Back in the cooler, the waiting cooks can’t believe that the wasabi-white chocolate concoction could be good, with many of them expressing it sounds down-right disgusting. The top two teams return and send the “Talk To Her” and “Good Morning, Vietnam” teams back in to the Judges’ Table.
When asked why the teams are there, Antonia is frankly surprised because the lamb was cooked perfectly. Tom says it wasn’t so much a matter of the taste of the food—other than the lamb being cut to thin—but it was that they sold the dish as having vibrant colors and it was pretty washed out. Antonia and Zoi then stress that the movie was really about two creative women—like them—and that was the reason for the two chops. Zoi gets really emotional when defending her dish, almost on the point of tears yet again. Tom concludes that the problem was in the way they presented their plate, not so much what was on it.
That is not the case for the “Good Morning, Vietnam” pair. When asked why there was Swiss chard on the plate, Manuel says that they wanted something pickled on the plate to balance the flavors. Tom said it had no relation to the roll and wondered if they spent their whole budget on the ingredients. Tom and Ted go on and on about how the summer roll was something that one could get at any decent Vietnamese restaurant for about $8. The judges found the dish to be too typical and had no innovation. Manuel is asked why he just followed Spike’s lead and he says he wanted to learn something from Spike, since he has expertise in Vietnamese cuisine. Padma then asks Spike who should go, but he won’t answer.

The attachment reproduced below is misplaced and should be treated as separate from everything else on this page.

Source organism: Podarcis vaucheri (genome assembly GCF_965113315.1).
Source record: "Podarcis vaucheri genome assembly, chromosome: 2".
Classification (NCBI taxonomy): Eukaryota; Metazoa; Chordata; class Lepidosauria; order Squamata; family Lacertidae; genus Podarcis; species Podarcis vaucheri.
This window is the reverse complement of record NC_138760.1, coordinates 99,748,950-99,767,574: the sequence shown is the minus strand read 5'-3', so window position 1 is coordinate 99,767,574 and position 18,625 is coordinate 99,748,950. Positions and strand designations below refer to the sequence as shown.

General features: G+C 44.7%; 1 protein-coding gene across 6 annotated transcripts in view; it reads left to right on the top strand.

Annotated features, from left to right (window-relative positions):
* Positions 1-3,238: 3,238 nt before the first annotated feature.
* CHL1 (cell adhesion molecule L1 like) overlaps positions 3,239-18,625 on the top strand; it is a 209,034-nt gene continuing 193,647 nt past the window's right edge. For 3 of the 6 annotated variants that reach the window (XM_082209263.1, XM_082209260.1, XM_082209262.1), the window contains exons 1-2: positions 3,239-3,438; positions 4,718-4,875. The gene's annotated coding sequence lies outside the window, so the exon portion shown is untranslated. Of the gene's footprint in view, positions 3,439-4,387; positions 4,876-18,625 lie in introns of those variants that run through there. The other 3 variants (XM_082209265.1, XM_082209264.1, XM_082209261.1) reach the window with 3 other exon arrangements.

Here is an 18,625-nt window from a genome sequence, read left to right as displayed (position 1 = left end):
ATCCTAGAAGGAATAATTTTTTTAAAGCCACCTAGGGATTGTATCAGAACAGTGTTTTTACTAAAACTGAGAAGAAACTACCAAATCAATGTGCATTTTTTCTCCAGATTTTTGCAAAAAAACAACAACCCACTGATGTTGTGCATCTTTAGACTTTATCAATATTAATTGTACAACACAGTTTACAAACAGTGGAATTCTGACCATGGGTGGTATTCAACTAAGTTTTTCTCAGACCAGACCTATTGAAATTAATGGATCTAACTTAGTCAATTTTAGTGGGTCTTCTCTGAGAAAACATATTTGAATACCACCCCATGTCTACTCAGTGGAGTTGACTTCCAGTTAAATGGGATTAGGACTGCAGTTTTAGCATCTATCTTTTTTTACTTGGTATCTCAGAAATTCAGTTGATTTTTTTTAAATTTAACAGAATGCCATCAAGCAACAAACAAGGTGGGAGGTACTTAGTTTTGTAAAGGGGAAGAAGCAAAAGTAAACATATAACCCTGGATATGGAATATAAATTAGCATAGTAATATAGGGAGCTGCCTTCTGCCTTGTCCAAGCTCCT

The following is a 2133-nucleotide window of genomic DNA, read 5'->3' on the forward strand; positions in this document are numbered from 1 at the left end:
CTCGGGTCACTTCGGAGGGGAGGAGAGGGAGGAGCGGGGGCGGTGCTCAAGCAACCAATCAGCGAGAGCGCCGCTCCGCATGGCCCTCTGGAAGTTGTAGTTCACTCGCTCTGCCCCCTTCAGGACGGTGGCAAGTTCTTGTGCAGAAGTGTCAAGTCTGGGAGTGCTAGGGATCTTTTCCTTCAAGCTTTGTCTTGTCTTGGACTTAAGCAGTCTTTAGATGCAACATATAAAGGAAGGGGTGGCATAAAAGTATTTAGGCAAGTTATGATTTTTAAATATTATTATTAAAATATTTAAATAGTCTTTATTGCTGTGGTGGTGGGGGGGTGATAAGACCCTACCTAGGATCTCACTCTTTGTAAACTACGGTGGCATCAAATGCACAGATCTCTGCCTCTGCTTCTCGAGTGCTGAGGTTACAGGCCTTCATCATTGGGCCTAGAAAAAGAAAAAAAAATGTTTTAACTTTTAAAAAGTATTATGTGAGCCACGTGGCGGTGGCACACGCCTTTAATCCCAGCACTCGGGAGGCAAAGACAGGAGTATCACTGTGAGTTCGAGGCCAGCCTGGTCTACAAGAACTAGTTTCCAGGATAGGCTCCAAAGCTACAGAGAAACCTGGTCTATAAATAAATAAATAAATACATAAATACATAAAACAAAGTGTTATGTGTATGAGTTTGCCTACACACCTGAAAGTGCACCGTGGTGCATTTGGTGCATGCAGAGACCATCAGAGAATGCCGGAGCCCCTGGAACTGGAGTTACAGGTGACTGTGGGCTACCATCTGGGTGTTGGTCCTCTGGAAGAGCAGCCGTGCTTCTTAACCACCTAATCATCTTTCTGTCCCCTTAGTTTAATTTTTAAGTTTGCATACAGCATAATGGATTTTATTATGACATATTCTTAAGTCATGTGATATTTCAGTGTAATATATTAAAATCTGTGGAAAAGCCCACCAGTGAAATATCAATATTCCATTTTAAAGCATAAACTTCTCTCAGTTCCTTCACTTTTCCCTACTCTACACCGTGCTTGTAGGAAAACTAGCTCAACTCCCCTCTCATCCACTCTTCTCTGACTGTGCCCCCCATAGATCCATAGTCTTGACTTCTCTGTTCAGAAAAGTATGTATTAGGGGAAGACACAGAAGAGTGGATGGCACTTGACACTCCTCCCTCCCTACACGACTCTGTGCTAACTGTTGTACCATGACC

The chefs exit while the panel debates some more. In the waiting area, Zoi still can’t believe that the white chocolate-wasabi sauce was a hit and Manuel is certain he’s going home. Back at Judges’ Table, they conclude that Zoi and Antonia’s problem was in presentation whereas the summer roll wasn’t that good, with Spike supposedly doing what he has expertise in and Manuel blindly following his lead.
Back before the judges, Tom says the challenge was straight-forward and not that difficult. Antonia and Zoi’s story didn’t show up on their plate, although the dish was otherwise tasty, so they are safe. Tom then says the summer roll was the diners’ least favorite dish; Spike took the lead but Manuel was happy to go along, and winning is about having the drive to take the lead. Padma then tells Manuel to pack his knives and go.
Manuel graciously thanks the panel for the opportunity, thanks his fellow contestants, and says he has learned a lot during his time on the show and made great life-long friends. Manuel exits as a complete class act; he’ll undoubtedly do well in the future.
Alas, there was no Dale-Andrew-Richard drama this week, but come back next week when something hits the fan and causes Jen to start kicking over chairs.
Anyone else wish a team had picked “Better Off Dead” to exploit both the Frhaaanch fries, dressing, and bread quote and the fact Daniel Boulud was the guest judge? Just me? Okay.